August 2010

Here's how it went. While riding horse with my sister 35 years ago, moving in and out between the juniper trees and sagebrush on their ranch near Sisters, Oregon, The white-capped Cascade Mountains in the distance, she asked me what was the hardest thing about being divorced. There were lots of things, but what came to mind right then was saying that I missed the company of men. Not to date, no, I wasn't ready to date. And I worked with men at the clinic so it wasn't that. It was just sharing a meal with a man, listening to his voice as he talked about his day, having him ask about mine.

(Years later a widowed friend told me that at some point she missed the sound of a man's voice in her life, too. She decided to apply to be the conductor for an all-male choir; got the job and loved it!)

Anyway, my sister then said, "Does anyone like that come to mind, someone just to talk to?"

I'd met Jerry the year before while he recovered from an industrial accident that broke five vertebrae in his back. He was visiting my sister and I was in Oregon for a job interview. He impressed me with his kind blue eyes, baritone voice and that he knew the birthdays of his kids. He was just a nice guy to talk with. But he was married and so was I.

"Well, someone like your friend Jerry Kirkpatrick," I said. "Not him, I know he's married, but that kind of gentle soul who has lots of interests and is just a good person."

"He's not married anymore," my sister said.

"Oh. Well, he doesn't live here now. He moved away, didn't you tell me? So NOT him. He was just an example."

"Yes, but he's moved back. He's building a veterinary clinic in Bend."

"Oh," I said and that was the end of the conversation. I certainly didn't want to pursue this line of conversation with someone in it who was no longer 200 miles away and no longer married!

The next day at my office, Jerry Kirkpatrick arrived, a rolled-up set of house plans in his hand.

He says he stopped by to ask if I wanted to go for a cup of coffee. I didn't hear that. My mind was a gerbil cage of angst. What had my sister said to him! What must he think? I'll kill her for saying anything to him, I will.

Flummoxed, yes that's the word, flummoxed beyond belief I never heard the request for a cup of coffee. Instead I began to blubber about how sorry I was about what Judy must have told him, that I hadn't meant anything by it. It was just sometimes it would be nice to have dinner or a conversation with someone, not a date, oh no, not a date, never that, but I never intended for her to say anything at all and I was so sorry she'd told him of our conversation and I didn't mean anything by it, I had no idea what she might have meant so I hope he didn't misunderstand, lalalalala.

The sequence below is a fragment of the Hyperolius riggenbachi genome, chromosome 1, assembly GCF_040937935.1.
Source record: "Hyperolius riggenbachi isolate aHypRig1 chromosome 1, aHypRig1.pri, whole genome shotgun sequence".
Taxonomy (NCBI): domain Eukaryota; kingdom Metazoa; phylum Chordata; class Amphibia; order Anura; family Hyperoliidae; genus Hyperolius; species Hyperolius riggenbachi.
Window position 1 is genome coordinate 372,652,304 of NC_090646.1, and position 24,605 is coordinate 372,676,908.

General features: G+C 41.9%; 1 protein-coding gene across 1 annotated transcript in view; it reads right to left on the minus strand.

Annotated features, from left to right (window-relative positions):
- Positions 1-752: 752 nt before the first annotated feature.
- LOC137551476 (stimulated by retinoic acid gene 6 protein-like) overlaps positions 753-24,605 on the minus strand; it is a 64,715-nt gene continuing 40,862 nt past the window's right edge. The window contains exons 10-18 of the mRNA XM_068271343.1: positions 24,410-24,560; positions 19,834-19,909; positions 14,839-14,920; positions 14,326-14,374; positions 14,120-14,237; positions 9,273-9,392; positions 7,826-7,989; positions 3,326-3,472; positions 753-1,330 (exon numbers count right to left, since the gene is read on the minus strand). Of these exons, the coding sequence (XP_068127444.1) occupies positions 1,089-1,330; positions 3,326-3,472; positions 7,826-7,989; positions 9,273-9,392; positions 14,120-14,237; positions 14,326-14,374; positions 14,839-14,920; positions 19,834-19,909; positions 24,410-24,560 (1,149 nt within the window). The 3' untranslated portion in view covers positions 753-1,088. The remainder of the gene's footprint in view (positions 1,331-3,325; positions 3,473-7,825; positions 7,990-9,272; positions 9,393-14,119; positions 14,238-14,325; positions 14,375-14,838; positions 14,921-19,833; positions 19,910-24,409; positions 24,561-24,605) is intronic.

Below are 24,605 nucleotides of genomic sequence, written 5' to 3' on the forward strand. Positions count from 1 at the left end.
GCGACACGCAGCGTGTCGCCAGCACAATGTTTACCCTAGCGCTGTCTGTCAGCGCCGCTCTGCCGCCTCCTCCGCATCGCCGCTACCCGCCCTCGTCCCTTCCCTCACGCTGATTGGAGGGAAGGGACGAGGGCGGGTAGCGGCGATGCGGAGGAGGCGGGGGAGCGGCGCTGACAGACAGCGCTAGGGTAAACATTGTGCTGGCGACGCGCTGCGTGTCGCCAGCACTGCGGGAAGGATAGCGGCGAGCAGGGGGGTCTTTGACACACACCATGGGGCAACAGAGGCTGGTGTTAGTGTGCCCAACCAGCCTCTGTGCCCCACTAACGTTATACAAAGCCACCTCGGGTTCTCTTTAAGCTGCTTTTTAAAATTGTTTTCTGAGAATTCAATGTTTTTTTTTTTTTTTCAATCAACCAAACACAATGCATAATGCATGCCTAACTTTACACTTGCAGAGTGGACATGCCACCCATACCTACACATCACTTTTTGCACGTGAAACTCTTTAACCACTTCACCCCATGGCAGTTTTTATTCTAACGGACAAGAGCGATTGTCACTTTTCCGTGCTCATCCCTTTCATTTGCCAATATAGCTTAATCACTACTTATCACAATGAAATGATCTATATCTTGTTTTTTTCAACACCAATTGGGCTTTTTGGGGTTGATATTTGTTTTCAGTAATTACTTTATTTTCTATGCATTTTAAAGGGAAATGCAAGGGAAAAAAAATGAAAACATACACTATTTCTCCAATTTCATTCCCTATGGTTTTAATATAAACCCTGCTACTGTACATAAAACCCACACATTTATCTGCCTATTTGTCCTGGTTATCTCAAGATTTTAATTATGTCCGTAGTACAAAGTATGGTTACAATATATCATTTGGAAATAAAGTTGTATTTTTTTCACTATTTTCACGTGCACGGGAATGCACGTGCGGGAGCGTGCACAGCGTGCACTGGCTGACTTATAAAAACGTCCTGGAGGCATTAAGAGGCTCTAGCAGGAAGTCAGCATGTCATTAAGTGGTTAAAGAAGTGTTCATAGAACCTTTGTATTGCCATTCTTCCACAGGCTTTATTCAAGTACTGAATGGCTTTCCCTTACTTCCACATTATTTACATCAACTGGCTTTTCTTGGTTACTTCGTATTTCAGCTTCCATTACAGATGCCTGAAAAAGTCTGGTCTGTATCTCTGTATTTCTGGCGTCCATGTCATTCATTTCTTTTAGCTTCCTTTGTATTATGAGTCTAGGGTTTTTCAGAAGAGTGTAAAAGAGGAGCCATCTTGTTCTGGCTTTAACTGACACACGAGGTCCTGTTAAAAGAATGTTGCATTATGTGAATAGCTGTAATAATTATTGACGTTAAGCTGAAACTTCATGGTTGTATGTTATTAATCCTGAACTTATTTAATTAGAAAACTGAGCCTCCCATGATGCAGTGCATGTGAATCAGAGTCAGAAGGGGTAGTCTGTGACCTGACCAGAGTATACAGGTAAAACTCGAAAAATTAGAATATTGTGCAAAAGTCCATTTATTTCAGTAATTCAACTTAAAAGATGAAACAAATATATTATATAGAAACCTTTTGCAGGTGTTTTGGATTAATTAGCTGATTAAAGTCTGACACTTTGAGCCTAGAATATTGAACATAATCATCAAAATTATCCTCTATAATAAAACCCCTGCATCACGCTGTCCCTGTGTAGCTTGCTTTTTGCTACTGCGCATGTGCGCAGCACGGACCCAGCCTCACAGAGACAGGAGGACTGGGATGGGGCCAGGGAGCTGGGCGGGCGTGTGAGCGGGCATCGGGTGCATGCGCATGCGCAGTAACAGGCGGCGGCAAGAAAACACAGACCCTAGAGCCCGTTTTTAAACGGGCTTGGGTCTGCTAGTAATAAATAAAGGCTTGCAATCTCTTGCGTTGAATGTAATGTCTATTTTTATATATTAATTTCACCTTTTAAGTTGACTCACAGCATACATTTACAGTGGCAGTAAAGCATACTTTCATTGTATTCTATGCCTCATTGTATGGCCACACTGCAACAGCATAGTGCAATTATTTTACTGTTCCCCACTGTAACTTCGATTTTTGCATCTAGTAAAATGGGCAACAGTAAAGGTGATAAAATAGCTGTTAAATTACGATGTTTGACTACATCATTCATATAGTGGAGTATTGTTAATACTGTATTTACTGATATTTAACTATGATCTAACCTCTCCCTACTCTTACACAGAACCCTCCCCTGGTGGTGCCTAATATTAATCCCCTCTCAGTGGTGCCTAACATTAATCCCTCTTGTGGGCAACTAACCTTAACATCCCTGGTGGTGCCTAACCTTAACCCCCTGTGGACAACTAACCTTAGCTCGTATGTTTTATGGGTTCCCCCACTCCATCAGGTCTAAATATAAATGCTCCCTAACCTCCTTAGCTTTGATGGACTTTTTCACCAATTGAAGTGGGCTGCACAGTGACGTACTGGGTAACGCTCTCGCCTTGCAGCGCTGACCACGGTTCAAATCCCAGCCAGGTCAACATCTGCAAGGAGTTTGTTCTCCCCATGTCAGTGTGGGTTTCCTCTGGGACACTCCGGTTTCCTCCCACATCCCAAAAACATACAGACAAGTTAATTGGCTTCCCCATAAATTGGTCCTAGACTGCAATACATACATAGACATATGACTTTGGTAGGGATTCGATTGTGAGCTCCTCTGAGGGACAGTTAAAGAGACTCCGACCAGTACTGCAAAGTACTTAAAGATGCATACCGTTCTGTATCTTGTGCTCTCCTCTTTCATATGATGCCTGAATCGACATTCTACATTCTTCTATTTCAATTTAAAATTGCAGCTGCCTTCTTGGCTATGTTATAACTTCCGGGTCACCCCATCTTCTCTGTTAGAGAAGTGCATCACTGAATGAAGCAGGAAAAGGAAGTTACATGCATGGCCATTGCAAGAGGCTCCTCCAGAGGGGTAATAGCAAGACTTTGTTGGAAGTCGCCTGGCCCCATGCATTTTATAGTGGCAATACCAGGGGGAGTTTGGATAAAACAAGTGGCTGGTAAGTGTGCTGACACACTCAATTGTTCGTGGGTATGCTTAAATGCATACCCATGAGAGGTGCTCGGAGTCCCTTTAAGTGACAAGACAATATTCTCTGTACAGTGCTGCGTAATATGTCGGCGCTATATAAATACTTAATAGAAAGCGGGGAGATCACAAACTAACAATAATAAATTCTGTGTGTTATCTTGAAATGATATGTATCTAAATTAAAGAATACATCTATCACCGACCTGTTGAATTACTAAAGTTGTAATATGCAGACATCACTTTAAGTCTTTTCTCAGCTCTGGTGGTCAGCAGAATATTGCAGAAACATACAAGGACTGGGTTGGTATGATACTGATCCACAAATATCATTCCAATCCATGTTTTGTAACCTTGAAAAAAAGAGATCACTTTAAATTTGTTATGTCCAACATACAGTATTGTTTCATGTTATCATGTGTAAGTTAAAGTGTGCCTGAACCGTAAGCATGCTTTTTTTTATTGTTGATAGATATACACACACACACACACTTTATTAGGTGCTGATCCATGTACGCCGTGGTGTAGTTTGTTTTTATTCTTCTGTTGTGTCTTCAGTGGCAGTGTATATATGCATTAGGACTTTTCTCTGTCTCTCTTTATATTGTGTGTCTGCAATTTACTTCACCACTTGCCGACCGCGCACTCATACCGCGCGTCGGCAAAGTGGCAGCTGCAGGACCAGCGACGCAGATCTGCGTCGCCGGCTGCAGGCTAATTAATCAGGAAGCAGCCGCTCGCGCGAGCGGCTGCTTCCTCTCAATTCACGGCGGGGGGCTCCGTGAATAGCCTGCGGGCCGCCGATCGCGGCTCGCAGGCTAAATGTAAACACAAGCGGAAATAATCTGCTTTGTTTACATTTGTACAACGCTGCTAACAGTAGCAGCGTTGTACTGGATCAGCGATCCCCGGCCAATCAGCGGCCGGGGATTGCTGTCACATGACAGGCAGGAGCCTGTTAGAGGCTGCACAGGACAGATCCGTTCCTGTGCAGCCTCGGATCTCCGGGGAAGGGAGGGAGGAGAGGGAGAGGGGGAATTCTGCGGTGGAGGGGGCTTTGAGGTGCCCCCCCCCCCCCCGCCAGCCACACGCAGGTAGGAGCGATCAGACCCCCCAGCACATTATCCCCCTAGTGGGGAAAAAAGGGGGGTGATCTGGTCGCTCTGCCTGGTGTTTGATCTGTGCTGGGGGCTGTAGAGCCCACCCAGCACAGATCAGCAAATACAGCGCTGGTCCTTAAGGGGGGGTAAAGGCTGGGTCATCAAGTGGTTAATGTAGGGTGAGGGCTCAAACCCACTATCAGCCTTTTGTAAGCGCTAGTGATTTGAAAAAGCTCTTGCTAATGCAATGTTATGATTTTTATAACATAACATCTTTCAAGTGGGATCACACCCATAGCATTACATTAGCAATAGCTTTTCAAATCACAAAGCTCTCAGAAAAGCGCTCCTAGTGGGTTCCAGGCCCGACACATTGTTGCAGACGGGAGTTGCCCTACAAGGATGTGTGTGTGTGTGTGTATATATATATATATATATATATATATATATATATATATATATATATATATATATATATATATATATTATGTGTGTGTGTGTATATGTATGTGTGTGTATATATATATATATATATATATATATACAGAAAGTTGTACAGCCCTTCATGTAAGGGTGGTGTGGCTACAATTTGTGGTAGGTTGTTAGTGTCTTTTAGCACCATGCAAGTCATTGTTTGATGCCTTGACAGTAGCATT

He hadn't said anything during my blubbering, just twisted that set of plans in his hand and kept a serene smile on his face. When I apologized for the third or fourth time he said, "So would you like to have dinner sometime? Not a date," he added. "Maybe at your place,

"Well, sure, not a date, just dinner. Just a conversation. That's all I really meant."

"How about Monday?"

"This Monday? Oh, well, sure, I guess that would work."

And with that he smiled and said he'd see me about 6:30 then if I'd give him directions."

I did and he left.

I called my sister.

"What on earth did you tell Jerry Kirkpatrick? You had no right to --"

"What are you talking about? I haven't seen him in months."

"He was just in my office and said he wanted to go out for dinner, not a date or anything like that. The very words I said to you!"

"Well you must have said them to him too because I didn't say them." She sounded indignant. "Will you have dinner with him?"

"Yes. I guess. But good grief, what must he think of me babbling on about what you said if you really didn't say anything?"